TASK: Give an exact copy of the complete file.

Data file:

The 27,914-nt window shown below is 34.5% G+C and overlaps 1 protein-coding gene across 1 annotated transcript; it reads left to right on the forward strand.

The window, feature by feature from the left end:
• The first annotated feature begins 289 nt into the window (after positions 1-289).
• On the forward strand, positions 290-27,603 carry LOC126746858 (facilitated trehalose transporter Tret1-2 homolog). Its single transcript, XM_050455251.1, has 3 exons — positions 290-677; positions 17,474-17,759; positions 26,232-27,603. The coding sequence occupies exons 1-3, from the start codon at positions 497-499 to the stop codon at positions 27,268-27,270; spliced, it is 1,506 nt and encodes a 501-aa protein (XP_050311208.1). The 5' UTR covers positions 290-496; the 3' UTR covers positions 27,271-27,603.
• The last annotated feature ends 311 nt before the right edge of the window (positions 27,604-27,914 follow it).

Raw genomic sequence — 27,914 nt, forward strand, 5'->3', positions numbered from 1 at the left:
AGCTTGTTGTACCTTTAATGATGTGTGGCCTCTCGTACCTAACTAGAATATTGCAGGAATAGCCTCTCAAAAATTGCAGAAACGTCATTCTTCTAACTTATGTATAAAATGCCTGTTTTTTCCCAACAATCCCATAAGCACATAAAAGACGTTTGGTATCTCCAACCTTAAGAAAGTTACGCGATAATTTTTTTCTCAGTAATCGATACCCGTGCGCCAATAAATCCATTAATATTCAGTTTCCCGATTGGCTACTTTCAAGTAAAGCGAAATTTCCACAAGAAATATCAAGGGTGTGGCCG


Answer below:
The 27,914-nt window shown below is 34.5% G+C and overlaps 1 protein-coding gene across 1 annotated transcript; it reads left to right on the forward strand.

The window, feature by feature from the left end:
• The first annotated feature begins 289 nt into the window (after positions 1-289).
• On the forward strand, positions 290-27,603 carry LOC126746858 (facilitated trehalose transporter Tret1-2 homolog). Its single transcript, XM_050455251.1, has 3 exons — positions 290-677; positions 17,474-17,759; positions 26,232-27,603. The coding sequence occupies exons 1-3, from the start codon at positions 497-499 to the stop codon at positions 27,268-27,270; spliced, it is 1,506 nt and encodes a 501-aa protein (XP_050311208.1). The 5' UTR covers positions 290-496; the 3' UTR covers positions 27,271-27,603.
• The last annotated feature ends 311 nt before the right edge of the window (positions 27,604-27,914 follow it).

Raw genomic sequence — 27,914 nt, forward strand, 5'->3', positions numbered from 1 at the left:
AGCTTGTTGTACCTTTAATGATGTGTGGCCTCTCGTACCTAACTAGAATATTGCAGGAATAGCCTCTCAAAAATTGCAGAAACGTCATTCTTCTAACTTATGTATAAAATGCCTGTTTTTTCCCAACAATCCCATAAGCACATAAAAGACGTTTGGTATCTCCAACCTTAAGAAAGTTACGCGATAATTTTTTTCTCAGTAATCGATACCCGTGCGCCAATAAATCCATTAATATTCAGTTTCCCGATTGGCTACTTTCAAGTAAAGCGAAATTTCCACAAGAAATATCAAGGGTGTGGCCG